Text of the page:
Three Steps to Consider for a Weight Loss Surgery RevisionNovember 9, 2020
What to Expect with a Weight Loss Surgery Revision
Approaching weight loss when you have already had a weight loss surgery procedure can be daunting. Not to mention the constant new evolving techniques, one can find themselves lost when they find that their history precludes them from certain procedures.
When you had your procedure, having to have a weight loss surgery revision probably didn’t cross your mind.
Many patients find themselves uncomfortable from the get-go and worry about a stigma of feeling like they’ve “failed” if they return to their bariatric surgeon. Patients can feel they have an expectation to uphold leading them to withdraw from assistance or professional help.
The bottom line for "failing" at your surgery is that seeking help is nothing to be ashamed of. There is a starting point available to everyone. The key is taking hold of your current situation.
Before considering revisional surgery, it is important to assess your current diet and eating patterns. Many times, supervised medical assistance can give you the tools to get back on track allowing you to potentially avoid revisional surgery altogether.
There are a number of reasons patients regain weight and evaluating your specific situation and stressors is crucial. Taking hold of these factors is a vital first step so that when we do begin our path towards a revisional procedure, we have achievable goals in place.
While professional assistance is the best way to determine the procedure that is right for you, I like to consider three main steps in this process for patients that are in a helpless spiral towards continuing to regain towards their initial pre-operative weight.
Three Steps to Consider for a Weight Loss Surgery Revision
STEP 1: Halt Any Further Weight Regain
This may sound simple but the first step is realizing that weight regain is the norm following virtually any type of weight loss.
The first step for any patient who has regained weight following a weight loss procedure is to completely halt any further weight gain. While less common after bariatric surgery, a number of patients will regain weight months to years after their initial surgery. Several factors lead to weight regain including life stressors, changes in behavioral patterns and eating habits, anatomical changes, and appetite resurgence.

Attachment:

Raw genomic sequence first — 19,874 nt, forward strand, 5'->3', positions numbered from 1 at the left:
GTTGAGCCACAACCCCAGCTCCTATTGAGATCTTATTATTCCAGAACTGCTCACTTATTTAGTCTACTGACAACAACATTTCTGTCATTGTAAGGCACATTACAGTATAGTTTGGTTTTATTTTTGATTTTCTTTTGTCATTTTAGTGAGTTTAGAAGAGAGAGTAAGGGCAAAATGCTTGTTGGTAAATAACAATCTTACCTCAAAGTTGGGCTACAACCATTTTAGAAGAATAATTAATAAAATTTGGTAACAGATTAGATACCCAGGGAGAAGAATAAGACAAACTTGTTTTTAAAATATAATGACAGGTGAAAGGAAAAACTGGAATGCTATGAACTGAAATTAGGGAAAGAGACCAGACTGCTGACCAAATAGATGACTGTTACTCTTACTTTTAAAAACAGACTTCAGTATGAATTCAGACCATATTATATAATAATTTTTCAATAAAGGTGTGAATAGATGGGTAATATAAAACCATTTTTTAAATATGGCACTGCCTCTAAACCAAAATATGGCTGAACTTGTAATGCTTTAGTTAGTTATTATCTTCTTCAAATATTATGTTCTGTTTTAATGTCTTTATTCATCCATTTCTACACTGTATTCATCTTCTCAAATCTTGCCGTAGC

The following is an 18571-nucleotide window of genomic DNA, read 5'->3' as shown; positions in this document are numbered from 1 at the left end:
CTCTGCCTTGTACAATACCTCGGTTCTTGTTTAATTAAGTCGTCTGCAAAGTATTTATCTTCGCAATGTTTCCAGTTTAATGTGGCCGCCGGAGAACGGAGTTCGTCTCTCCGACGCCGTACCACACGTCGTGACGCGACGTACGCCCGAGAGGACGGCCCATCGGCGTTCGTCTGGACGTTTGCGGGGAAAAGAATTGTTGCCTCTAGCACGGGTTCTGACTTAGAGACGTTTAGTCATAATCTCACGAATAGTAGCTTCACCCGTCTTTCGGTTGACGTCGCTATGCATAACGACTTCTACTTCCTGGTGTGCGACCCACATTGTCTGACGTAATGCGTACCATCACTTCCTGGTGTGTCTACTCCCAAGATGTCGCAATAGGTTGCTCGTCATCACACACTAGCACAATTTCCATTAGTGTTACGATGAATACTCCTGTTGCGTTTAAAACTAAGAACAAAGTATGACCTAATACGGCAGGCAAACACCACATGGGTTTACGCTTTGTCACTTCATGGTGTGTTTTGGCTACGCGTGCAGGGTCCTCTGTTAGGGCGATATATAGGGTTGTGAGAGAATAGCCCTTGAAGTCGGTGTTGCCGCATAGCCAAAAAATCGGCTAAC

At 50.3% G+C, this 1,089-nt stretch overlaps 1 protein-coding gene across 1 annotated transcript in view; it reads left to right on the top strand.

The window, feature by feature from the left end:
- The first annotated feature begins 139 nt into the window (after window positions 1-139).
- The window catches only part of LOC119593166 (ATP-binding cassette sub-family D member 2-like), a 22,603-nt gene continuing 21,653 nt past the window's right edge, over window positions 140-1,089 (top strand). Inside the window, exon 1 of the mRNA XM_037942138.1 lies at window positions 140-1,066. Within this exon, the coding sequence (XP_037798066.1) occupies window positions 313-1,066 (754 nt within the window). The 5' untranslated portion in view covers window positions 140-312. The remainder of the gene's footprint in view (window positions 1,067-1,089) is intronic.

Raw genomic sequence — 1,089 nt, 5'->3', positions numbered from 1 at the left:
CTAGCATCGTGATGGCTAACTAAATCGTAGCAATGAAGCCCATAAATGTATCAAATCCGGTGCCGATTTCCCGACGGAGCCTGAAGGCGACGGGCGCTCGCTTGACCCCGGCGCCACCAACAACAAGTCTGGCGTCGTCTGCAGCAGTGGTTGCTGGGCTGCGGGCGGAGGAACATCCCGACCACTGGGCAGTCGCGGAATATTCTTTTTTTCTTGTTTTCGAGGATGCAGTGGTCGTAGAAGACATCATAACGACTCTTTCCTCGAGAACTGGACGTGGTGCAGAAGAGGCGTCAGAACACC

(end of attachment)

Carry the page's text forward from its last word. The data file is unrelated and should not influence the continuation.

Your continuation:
The National Weight Control Registry is a research database of over 10,000 members that have lost at least 30 pounds of weight and have kept it off for at least one year. Using this registry, we have been able to identify key features necessary to prevent this.1
By and large, the most important component is physical activity. The overwhelming majority of individuals who exercise regularly at least 45-60 minutes daily at a moderate intensity successfully keep their weight off at long-term intervals.
Often times, when we look at your history of weight loss after your initial surgery, we can identify specific activities you used to lose weight. Reintroducing anything you have recently stopped can be an important first step. Pay attention specifically to those activities you enjoy as you will find yourself sticking with them for longer.
Another key insight is the importance of self-monitoring, individuals that successfully maintain their weight check it on a scale at least once a week. Find a place where you can check your weight regularly.
Often forgotten is the importance of eating breakfast daily, this will help you to regulate your diet and your metabolism to keep your body constantly burning calories.
Finally, reducing television time is also associated with individuals maintaining their weight which comes as no surprise. Minimize mindless screen time and find activities that engage both your mind and body.